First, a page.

Seaside Park officials on Thursday voted in favor of appropriating funds for two projects required to maintain borough infrastructure.
The borough council unanimously voted to fund two bond ordinances for the projects. First, a $2.6 million bond to establish a new well and treatment facility that will connect to the underground aquifer to provide water for the municipal water utility. The project will include design, testing, permitting and construction of a well to replace a previous one. The $2.6 million figure is an estimate based on an engineer’s review, meaning it is not a set price for the work – simply the maximum amount of funds the borough will authorize to borrow.
“We’ve had one estimate from an engineer, and this particular firm has done well and works well with our water department,” said Councilman Frank “Fritz” McHugh. “We asked them for a quote and that’s what this number is based on.”
The borough will also move ahead with a project to perform maintenance on the northern water tower on Decatur Avenue, pictured in the video and photographs embedded in this story.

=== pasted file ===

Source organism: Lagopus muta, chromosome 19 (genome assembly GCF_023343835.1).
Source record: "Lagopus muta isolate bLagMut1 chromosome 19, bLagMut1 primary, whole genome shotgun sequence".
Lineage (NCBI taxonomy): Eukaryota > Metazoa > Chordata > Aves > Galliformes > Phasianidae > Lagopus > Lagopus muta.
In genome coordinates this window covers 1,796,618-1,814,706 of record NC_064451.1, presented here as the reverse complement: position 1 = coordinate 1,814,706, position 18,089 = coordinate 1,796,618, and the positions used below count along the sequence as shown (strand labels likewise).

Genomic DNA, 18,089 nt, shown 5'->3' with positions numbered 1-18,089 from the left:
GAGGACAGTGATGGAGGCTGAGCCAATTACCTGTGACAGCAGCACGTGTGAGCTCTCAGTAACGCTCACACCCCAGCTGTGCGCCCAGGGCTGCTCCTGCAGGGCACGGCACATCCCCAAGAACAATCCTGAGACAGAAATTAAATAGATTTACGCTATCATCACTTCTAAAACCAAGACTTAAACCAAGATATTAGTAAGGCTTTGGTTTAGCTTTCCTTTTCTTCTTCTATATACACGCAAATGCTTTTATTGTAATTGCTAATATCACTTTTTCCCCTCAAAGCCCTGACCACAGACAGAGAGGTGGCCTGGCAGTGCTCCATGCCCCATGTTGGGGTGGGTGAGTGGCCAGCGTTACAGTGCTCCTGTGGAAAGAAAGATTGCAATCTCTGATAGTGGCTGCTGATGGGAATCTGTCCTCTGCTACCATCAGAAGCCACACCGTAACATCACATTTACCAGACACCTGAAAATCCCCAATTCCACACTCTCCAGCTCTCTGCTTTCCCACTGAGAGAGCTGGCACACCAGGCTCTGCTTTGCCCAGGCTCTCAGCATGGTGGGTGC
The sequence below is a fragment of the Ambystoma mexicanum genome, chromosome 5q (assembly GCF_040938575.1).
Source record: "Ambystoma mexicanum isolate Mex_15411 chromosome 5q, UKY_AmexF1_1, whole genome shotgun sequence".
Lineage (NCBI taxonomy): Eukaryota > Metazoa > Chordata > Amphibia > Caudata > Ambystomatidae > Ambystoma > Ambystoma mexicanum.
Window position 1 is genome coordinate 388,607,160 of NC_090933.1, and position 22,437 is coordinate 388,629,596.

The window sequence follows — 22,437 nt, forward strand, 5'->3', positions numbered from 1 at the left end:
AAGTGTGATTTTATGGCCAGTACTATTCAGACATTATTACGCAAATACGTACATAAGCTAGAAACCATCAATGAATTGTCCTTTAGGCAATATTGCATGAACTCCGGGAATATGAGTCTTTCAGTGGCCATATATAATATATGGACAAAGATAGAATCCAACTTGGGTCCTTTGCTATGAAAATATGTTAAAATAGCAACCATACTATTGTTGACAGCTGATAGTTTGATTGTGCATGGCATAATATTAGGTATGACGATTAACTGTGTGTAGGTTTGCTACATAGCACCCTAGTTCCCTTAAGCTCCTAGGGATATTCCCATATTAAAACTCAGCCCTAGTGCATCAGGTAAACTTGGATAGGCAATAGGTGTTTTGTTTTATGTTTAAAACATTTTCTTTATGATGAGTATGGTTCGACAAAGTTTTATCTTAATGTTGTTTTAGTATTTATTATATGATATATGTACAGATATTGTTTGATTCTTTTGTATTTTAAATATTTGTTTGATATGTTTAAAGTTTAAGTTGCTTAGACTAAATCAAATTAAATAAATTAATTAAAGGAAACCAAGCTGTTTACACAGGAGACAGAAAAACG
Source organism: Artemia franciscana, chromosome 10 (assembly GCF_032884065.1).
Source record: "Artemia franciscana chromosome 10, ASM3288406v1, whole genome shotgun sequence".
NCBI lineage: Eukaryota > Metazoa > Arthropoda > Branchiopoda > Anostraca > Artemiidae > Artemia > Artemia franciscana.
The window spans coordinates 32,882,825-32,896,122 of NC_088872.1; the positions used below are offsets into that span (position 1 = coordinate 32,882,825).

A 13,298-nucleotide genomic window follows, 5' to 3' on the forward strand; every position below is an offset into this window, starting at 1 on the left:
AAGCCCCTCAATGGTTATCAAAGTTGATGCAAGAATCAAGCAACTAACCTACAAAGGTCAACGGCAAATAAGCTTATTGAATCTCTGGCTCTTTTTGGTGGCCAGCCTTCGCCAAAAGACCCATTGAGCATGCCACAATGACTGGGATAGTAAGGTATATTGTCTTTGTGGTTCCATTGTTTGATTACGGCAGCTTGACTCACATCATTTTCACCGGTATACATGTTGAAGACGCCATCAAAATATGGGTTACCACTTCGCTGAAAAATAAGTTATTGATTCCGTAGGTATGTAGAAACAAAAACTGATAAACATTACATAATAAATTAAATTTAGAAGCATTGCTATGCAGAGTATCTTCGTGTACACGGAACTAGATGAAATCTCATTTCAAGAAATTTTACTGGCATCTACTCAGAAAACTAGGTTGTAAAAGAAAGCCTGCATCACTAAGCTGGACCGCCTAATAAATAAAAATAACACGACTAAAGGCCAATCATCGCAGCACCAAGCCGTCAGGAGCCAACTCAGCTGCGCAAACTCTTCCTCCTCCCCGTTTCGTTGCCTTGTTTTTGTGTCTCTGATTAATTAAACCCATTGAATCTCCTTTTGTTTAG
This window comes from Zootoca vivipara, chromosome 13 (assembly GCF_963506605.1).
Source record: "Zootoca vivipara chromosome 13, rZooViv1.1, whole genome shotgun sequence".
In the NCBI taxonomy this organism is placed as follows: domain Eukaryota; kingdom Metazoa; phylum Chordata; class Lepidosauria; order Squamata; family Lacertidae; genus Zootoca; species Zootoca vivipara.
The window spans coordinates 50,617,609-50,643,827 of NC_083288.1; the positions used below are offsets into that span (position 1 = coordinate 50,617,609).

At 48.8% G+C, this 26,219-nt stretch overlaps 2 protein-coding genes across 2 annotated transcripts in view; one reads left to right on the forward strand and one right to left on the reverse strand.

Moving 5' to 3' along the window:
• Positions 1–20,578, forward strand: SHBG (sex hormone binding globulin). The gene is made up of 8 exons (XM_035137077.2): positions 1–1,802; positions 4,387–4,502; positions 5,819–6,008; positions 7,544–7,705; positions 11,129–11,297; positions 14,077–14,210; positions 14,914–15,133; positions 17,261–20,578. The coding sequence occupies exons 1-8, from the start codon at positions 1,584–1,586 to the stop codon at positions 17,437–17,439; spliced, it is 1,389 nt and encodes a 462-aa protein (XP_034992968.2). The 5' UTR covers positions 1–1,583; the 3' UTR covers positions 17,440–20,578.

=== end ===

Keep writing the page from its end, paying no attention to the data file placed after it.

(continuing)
While the project will include the repainting of the exterior of the tank, the bulk of the work occurs inside the tank itself.
“They’re going to go over the inside, check for leaks, get rid of the rust and paint it,” said McHugh. “Then they’re going to paint the outside too. We just have to find the right vendor to do it.”
Painting the interior of the tank is, arguably, more important than its exterior painting since a barrier coat protects the integrity of the tank and the water inside it. The water, of course, is treated before reaching residents’ homes. Several years ago, a similar project was performed on the southern water tower near 13th Avenue.
“This one doesn’t have the antennas on it, so it should be more simple,” said McHugh, noting that the borough has been setting money aside for the project in anticipation of the work.
The bond ordinance set aside a maximum of $1,041,000 for the water tower project.
Both ordinances were introduced on first reading Thursday night; a public hearing and second vote is required before final adoption, which normally occurs at the council’s next meeting.